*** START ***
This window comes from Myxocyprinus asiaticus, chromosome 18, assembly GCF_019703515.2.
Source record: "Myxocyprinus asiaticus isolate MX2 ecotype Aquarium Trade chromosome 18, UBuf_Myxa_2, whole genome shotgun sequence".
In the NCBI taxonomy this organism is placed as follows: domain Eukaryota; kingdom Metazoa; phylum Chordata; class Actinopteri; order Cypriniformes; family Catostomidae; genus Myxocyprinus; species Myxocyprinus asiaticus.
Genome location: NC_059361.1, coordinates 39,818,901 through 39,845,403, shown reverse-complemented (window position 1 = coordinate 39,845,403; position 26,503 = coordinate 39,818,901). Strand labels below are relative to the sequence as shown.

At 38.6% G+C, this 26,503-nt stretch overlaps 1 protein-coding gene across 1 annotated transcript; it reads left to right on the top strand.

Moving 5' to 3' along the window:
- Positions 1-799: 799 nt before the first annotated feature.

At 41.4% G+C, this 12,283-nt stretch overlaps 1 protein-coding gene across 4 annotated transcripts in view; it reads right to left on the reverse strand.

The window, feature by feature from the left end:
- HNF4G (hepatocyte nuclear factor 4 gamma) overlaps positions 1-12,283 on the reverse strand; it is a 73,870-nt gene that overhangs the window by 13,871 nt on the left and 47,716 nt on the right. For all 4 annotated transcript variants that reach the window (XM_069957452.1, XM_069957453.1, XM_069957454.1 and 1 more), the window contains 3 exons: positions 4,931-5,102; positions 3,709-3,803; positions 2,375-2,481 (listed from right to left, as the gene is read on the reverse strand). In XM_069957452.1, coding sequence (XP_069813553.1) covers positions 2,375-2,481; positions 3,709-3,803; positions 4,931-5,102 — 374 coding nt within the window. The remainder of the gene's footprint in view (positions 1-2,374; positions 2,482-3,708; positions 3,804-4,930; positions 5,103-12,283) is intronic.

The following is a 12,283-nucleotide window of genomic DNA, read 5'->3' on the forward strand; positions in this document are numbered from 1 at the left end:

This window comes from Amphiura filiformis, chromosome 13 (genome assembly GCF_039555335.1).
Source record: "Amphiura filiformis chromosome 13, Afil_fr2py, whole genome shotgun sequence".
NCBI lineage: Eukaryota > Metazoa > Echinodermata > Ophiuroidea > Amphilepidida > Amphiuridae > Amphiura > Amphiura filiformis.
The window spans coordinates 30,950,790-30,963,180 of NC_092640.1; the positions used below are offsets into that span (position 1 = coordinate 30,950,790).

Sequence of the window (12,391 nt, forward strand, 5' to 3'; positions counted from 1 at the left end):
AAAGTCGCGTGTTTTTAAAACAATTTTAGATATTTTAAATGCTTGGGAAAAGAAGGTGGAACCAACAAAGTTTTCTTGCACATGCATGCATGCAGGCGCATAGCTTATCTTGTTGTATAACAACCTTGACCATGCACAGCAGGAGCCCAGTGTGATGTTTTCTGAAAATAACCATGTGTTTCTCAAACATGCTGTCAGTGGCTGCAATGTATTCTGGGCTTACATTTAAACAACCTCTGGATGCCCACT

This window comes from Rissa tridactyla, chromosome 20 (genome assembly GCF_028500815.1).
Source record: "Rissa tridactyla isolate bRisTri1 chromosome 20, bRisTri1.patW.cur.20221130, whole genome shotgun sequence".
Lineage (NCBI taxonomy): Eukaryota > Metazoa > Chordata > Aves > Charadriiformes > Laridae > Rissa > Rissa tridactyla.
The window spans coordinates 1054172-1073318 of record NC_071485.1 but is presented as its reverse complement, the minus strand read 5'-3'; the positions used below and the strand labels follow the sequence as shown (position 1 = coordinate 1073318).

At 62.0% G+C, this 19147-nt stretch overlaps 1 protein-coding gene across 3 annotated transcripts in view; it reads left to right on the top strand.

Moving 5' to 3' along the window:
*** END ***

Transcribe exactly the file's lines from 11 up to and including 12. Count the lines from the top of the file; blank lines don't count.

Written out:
The following is a 12,283-nucleotide window of genomic DNA, read 5'->3' on the forward strand; positions in this document are numbered from 1 at the left end:

This window comes from Amphiura filiformis, chromosome 13 (genome assembly GCF_039555335.1).